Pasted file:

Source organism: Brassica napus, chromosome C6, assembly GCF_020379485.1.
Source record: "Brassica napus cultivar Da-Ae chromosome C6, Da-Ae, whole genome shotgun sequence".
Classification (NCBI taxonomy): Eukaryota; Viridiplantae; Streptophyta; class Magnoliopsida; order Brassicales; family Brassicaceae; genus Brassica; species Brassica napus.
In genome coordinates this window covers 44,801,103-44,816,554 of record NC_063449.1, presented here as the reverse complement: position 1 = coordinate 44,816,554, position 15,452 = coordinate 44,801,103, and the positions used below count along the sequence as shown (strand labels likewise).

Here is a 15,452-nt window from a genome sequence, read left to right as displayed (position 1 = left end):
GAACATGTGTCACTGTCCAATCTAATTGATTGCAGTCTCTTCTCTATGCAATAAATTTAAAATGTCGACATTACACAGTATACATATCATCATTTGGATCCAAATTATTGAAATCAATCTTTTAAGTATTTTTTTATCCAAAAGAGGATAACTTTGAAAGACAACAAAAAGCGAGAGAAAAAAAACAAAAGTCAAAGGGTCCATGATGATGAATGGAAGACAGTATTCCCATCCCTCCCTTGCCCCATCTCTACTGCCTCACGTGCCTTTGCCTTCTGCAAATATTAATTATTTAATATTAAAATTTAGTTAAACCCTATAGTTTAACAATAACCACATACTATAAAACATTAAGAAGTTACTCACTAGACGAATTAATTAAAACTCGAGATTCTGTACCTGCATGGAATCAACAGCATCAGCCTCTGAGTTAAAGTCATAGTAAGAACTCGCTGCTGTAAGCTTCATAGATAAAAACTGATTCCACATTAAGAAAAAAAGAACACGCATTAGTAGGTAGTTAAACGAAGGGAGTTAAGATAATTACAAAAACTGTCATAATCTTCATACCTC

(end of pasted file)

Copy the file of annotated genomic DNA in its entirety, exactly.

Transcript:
Source organism: Brassica napus, chromosome C6, assembly GCF_020379485.1.
Source record: "Brassica napus cultivar Da-Ae chromosome C6, Da-Ae, whole genome shotgun sequence".
Classification (NCBI taxonomy): Eukaryota; Viridiplantae; Streptophyta; class Magnoliopsida; order Brassicales; family Brassicaceae; genus Brassica; species Brassica napus.
In genome coordinates this window covers 44,801,103-44,816,554 of record NC_063449.1, presented here as the reverse complement: position 1 = coordinate 44,816,554, position 15,452 = coordinate 44,801,103, and the positions used below count along the sequence as shown (strand labels likewise).

Here is a 15,452-nt window from a genome sequence, read left to right as displayed (position 1 = left end):
GAACATGTGTCACTGTCCAATCTAATTGATTGCAGTCTCTTCTCTATGCAATAAATTTAAAATGTCGACATTACACAGTATACATATCATCATTTGGATCCAAATTATTGAAATCAATCTTTTAAGTATTTTTTTATCCAAAAGAGGATAACTTTGAAAGACAACAAAAAGCGAGAGAAAAAAAACAAAAGTCAAAGGGTCCATGATGATGAATGGAAGACAGTATTCCCATCCCTCCCTTGCCCCATCTCTACTGCCTCACGTGCCTTTGCCTTCTGCAAATATTAATTATTTAATATTAAAATTTAGTTAAACCCTATAGTTTAACAATAACCACATACTATAAAACATTAAGAAGTTACTCACTAGACGAATTAATTAAAACTCGAGATTCTGTACCTGCATGGAATCAACAGCATCAGCCTCTGAGTTAAAGTCATAGTAAGAACTCGCTGCTGTAAGCTTCATAGATAAAAACTGATTCCACATTAAGAAAAAAAGAACACGCATTAGTAGGTAGTTAAACGAAGGGAGTTAAGATAATTACAAAAACTGTCATAATCTTCATACCTC